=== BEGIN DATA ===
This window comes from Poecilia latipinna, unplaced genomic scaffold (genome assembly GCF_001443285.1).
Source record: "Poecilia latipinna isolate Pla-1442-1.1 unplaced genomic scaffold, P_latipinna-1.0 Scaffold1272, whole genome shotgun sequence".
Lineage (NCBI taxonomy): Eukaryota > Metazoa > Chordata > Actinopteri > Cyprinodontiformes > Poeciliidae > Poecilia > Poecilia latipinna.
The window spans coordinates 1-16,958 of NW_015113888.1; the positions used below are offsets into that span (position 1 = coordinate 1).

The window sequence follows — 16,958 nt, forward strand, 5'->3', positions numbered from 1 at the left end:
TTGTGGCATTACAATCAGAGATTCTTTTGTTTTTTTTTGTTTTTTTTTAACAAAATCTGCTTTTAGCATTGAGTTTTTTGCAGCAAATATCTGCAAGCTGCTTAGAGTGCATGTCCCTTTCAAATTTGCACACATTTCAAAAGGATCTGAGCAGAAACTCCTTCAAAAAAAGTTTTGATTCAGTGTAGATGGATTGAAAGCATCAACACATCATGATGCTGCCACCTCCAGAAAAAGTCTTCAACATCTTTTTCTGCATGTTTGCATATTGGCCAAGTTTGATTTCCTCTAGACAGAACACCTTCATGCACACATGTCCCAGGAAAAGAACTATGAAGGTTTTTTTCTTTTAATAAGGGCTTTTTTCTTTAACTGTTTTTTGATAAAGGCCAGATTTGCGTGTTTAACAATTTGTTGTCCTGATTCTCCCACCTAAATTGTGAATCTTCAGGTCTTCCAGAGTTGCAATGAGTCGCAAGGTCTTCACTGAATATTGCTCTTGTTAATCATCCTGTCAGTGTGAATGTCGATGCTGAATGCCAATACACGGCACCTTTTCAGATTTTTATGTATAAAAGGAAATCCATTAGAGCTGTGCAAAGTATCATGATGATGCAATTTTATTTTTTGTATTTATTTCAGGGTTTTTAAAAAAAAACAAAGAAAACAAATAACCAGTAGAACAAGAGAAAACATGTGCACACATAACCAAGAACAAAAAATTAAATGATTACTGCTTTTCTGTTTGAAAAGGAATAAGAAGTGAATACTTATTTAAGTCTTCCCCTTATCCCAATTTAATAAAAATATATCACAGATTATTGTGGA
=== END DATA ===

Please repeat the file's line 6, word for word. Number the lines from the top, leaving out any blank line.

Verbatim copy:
TTGTGGCATTACAATCAGAGATTCTTTTGTTTTTTTTTGTTTTTTTTTAACAAAATCTGCTTTTAGCATTGAGTTTTTTGCAGCAAATATCTGCAAGCTGCTTAGAGTGCATGTCCCTTTCAAATTTGCACACATTTCAAAAGGATCTGAGCAGAAACTCCTTCAAAAAAAGTTTTGATTCAGTGTAGATGGATTGAAAGCATCAACACATCATGATGCTGCCACCTCCAGAAAAAGTCTTCAACATCTTTTTCTGCATGTTTGCATATTGGCCAAGTTTGATTTCCTCTAGACAGAACACCTTCATGCACACATGTCCCAGGAAAAGAACTATGAAGGTTTTTTTCTTTTAATAAGGGCTTTTTTCTTTAACTGTTTTTTGATAAAGGCCAGATTTGCGTGTTTAACAATTTGTTGTCCTGATTCTCCCACCTAAATTGTGAATCTTCAGGTCTTCCAGAGTTGCAATGAGTCGCAAGGTCTTCACTGAATATTGCTCTTGTTAATCATCCTGTCAGTGTGAATGTCGATGCTGAATGCCAATACACGGCACCTTTTCAGATTTTTATGTATAAAAGGAAATCCATTAGAGCTGTGCAAAGTATCATGATGATGCAATTTTATTTTTTGTATTTATTTCAGGGTTTTTAAAAAAAAACAAAGAAAACAAATAACCAGTAGAACAAGAGAAAACATGTGCACACATAACCAAGAACAAAAAATTAAATGATTACTGCTTTTCTGTTTGAAAAGGAATAAGAAGTGAATACTTATTTAAGTCTTCCCCTTATCCCAATTTAATAAAAATATATCACAGATTATTGTGGA